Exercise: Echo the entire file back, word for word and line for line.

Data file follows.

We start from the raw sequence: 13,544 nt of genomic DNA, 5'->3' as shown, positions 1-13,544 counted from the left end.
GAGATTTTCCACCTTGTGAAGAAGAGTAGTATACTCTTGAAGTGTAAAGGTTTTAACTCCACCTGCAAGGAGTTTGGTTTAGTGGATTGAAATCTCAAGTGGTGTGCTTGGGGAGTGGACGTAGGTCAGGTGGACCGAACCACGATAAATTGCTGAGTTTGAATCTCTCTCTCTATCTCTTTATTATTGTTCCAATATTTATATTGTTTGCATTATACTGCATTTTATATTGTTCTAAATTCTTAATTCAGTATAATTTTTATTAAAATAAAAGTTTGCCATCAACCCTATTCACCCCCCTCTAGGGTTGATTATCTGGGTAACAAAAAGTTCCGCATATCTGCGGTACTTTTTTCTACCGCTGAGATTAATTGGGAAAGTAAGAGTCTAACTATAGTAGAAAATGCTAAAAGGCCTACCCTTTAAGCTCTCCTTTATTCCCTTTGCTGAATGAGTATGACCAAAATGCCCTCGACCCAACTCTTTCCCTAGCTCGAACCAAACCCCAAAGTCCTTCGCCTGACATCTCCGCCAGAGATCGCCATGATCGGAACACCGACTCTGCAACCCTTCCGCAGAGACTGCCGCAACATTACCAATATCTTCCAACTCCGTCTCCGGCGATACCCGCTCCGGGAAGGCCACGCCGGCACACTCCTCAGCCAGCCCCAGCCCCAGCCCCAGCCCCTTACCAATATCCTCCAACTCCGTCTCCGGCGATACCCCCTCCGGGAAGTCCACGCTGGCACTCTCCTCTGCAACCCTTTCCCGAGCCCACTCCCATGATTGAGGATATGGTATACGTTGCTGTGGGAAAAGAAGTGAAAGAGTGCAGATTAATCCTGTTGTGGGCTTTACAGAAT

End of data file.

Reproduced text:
We start from the raw sequence: 13,544 nt of genomic DNA, 5'->3' as shown, positions 1-13,544 counted from the left end.
GAGATTTTCCACCTTGTGAAGAAGAGTAGTATACTCTTGAAGTGTAAAGGTTTTAACTCCACCTGCAAGGAGTTTGGTTTAGTGGATTGAAATCTCAAGTGGTGTGCTTGGGGAGTGGACGTAGGTCAGGTGGACCGAACCACGATAAATTGCTGAGTTTGAATCTCTCTCTCTATCTCTTTATTATTGTTCCAATATTTATATTGTTTGCATTATACTGCATTTTATATTGTTCTAAATTCTTAATTCAGTATAATTTTTATTAAAATAAAAGTTTGCCATCAACCCTATTCACCCCCCTCTAGGGTTGATTATCTGGGTAACAAAAAGTTCCGCATATCTGCGGTACTTTTTTCTACCGCTGAGATTAATTGGGAAAGTAAGAGTCTAACTATAGTAGAAAATGCTAAAAGGCCTACCCTTTAAGCTCTCCTTTATTCCCTTTGCTGAATGAGTATGACCAAAATGCCCTCGACCCAACTCTTTCCCTAGCTCGAACCAAACCCCAAAGTCCTTCGCCTGACATCTCCGCCAGAGATCGCCATGATCGGAACACCGACTCTGCAACCCTTCCGCAGAGACTGCCGCAACATTACCAATATCTTCCAACTCCGTCTCCGGCGATACCCGCTCCGGGAAGGCCACGCCGGCACACTCCTCAGCCAGCCCCAGCCCCAGCCCCAGCCCCTTACCAATATCCTCCAACTCCGTCTCCGGCGATACCCCCTCCGGGAAGTCCACGCTGGCACTCTCCTCTGCAACCCTTTCCCGAGCCCACTCCCATGATTGAGGATATGGTATACGTTGCTGTGGGAAAAGAAGTGAAAGAGTGCAGATTAATCCTGTTGTGGGCTTTACAGAAT